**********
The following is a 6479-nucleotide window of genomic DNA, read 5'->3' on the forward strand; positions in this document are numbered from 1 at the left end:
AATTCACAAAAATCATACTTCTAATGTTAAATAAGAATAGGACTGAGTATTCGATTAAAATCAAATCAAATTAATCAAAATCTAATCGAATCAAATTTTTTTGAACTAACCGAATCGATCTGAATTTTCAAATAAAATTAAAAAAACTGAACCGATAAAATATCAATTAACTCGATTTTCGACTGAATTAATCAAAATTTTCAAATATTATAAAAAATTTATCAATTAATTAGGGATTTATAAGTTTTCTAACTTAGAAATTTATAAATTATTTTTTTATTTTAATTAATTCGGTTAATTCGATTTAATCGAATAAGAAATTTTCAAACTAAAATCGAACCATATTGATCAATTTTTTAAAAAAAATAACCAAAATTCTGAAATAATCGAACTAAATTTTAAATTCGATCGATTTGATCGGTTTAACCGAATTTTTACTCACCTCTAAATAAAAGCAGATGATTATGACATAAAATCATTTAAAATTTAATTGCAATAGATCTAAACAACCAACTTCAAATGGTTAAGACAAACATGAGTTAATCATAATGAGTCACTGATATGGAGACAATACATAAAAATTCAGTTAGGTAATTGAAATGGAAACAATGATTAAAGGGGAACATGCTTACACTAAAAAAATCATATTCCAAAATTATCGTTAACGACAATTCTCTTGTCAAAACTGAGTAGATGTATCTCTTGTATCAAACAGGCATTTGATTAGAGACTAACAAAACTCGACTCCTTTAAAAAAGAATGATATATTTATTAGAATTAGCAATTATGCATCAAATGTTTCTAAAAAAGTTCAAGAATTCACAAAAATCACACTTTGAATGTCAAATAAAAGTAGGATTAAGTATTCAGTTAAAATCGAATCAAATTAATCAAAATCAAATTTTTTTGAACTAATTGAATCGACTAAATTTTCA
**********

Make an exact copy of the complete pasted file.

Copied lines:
The following is a 6479-nucleotide window of genomic DNA, read 5'->3' on the forward strand; positions in this document are numbered from 1 at the left end:
AATTCACAAAAATCATACTTCTAATGTTAAATAAGAATAGGACTGAGTATTCGATTAAAATCAAATCAAATTAATCAAAATCTAATCGAATCAAATTTTTTTGAACTAACCGAATCGATCTGAATTTTCAAATAAAATTAAAAAAACTGAACCGATAAAATATCAATTAACTCGATTTTCGACTGAATTAATCAAAATTTTCAAATATTATAAAAAATTTATCAATTAATTAGGGATTTATAAGTTTTCTAACTTAGAAATTTATAAATTATTTTTTTATTTTAATTAATTCGGTTAATTCGATTTAATCGAATAAGAAATTTTCAAACTAAAATCGAACCATATTGATCAATTTTTTAAAAAAAATAACCAAAATTCTGAAATAATCGAACTAAATTTTAAATTCGATCGATTTGATCGGTTTAACCGAATTTTTACTCACCTCTAAATAAAAGCAGATGATTATGACATAAAATCATTTAAAATTTAATTGCAATAGATCTAAACAACCAACTTCAAATGGTTAAGACAAACATGAGTTAATCATAATGAGTCACTGATATGGAGACAATACATAAAAATTCAGTTAGGTAATTGAAATGGAAACAATGATTAAAGGGGAACATGCTTACACTAAAAAAATCATATTCCAAAATTATCGTTAACGACAATTCTCTTGTCAAAACTGAGTAGATGTATCTCTTGTATCAAACAGGCATTTGATTAGAGACTAACAAAACTCGACTCCTTTAAAAAAGAATGATATATTTATTAGAATTAGCAATTATGCATCAAATGTTTCTAAAAAAGTTCAAGAATTCACAAAAATCACACTTTGAATGTCAAATAAAAGTAGGATTAAGTATTCAGTTAAAATCGAATCAAATTAATCAAAATCAAATTTTTTTGAACTAATTGAATCGACTAAATTTTCA